Mighty Māhāvākyas 

The Great Sayings or ‘Māhāvākyas’ are short and powerful sayings (‘māhā’ translates to great, and ‘vākya’ means sentence) that hold the essence of Advaita Vedanta (or non-dual philosophy) within them. As we continue our āsana/prānayāma/externally aware practices in Yoga, it is wise to yoke our minds upon the eternal truths covered by ancient scriptures too. For this task, the Māhāvākyas provide us an excellent starting point for a lifetime of meaningful contemplation…hopefully you explore the article and deepen your practice too. 

The Māhāvākyas are empowering statements that, when contemplated upon correctly under the guidance of a teacher, help us realise that our individual self (jīvātman) is essentially a manifestation of the whole (Brahman) in a phenomenon-driven world. In this way, we are not separate from the Divine. We are mere manifestations, infinitely so and across dimensions of the phenomenal world. 

The reason why I share this today is because I recently came across a beautiful saying from the Torah through one of my Yoga teachers and guides (the remarkable Taliaji). The saying translates to “I am that, I am” — which also points to this beautiful oneness between our essential natures and the Divine. The saying in Hebrew letters is as below:

אהיה אשר אהיה

As the first day of the Hanukkah festivities (see endnote for more context), it is a beautiful reminder to us all to honour the Divine within, and around. Even as the yogis sought to distill this wisdom across various Sanskrit texts, the Māhāvākyas provide us an excellent starting point for a lifetime of meaningful contemplation.

To help us correctly yoke or unite (root word ‘yuj’, where ‘yoga’ is derived from in Sanskrit) our infinite individual consciousnesses to the eternal (non-dual) truth, the Māhāvākyas have been presented to us. Traditionally, the Māhāvākyas comprise of 4 statements. They are: 

1. Tat Tvam Asi (तत् त्वम् असि) – “That, you are” (source: Çhandogya Upaniśad) 

2. Aham Brahmāsmi (अहम् ब्रह्मास्मि) – “I am Brahman”, or “I am Divine” (source: Brhadāranyak Upaniśad)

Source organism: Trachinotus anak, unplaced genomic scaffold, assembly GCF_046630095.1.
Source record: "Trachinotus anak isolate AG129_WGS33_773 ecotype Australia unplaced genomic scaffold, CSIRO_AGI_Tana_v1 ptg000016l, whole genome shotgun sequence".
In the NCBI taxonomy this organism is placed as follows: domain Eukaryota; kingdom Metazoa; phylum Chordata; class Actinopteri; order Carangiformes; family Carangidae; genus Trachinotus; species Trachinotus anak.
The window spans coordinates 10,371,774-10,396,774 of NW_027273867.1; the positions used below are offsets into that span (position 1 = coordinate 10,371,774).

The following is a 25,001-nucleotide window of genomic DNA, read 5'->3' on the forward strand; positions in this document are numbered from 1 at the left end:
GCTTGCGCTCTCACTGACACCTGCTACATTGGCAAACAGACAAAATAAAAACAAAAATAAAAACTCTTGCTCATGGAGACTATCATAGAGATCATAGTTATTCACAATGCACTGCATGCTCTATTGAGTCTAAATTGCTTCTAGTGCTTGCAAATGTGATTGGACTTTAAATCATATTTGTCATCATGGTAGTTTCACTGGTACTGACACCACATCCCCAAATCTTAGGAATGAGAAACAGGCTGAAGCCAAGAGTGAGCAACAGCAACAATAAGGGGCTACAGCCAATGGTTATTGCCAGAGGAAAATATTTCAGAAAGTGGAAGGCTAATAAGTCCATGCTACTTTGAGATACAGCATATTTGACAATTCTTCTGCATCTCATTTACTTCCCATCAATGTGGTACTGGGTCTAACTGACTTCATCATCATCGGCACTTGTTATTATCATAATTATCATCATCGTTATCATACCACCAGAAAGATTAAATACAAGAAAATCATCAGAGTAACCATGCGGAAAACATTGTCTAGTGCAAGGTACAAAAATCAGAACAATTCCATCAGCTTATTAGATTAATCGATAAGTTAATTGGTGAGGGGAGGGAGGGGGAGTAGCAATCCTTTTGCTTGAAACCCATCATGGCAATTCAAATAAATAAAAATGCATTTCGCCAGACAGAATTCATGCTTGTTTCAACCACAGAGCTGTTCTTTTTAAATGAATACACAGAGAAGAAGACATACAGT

3. Prajnanam Brahma (प्रज्ञानम् ब्रह्म) – “Prajñāna is Brahman” or “The Ultimate Reality is wisdom” (source: Aitareya Upaniśad)

4. Ayam Atma Brahma (अयम् आत्मा ब्रह्म) – “This Self (ie Atman) is Brahman” (source: Māndūkya Upaniśad) 

While there are multiple interpretations, notations and even explanations of deep concepts like Prajña mentioned in the Great Sayings above, it is wise to remember that even the final state of union as described by Advaita sages is ‘anirvacaniya’ or inexpressible. Notwithstanding, all traditional Yoga teachers guide us to study these Māhāvākyas so we may correctly acquire vidyā (knowledge) of our true identity, and unveil the self-luminous Witness-consciousness (svayam prakāśa) that spreads like a beacon of light unto all. This, is after all, the true and final goal of our Yogic undertakings. 

The intention of this short write-up is merely to stir your curiosity, and to set you on a path of self-discovery through surrender to the right teacher who guides you as you walk the road! 

As you continue to shine the light within and unveil new layers of consciousness and wisdom, may you always hold gratitude in your heart for those who walked before you. Sending lots of blessings to everyone reading this, may every festival of every culture remind us all – we are One. 

Endnote: Hanukkah (or Chanukah) is an 8-night celebration in the Jewish faith. Hanukkah means “dedication”, and it commemorates the re-dedication of the Holy Temple in Jerusalem. Hanukkah is celebrated in accordance to the Hebrew calendar, which follows suit with the lunar changes – hence, like several Indian holidays, it falls on a different calendar date every year. This year, in 2022, the first day of Hanukkah falls on December 18th. 

🙂 Looking back on your year, what are you grateful for? I’d love to read your answers in the Comments section!

Leave a Comment

Fill in your details below or click an icon to log in:

WordPress.com Logo

You are commenting using your WordPress.com account. Log Out /  Change )

Twitter picture

You are commenting using your Twitter account. Log Out /  Change )

Facebook photo

You are commenting using your Facebook account. Log Out /  Change )

Connecting to %s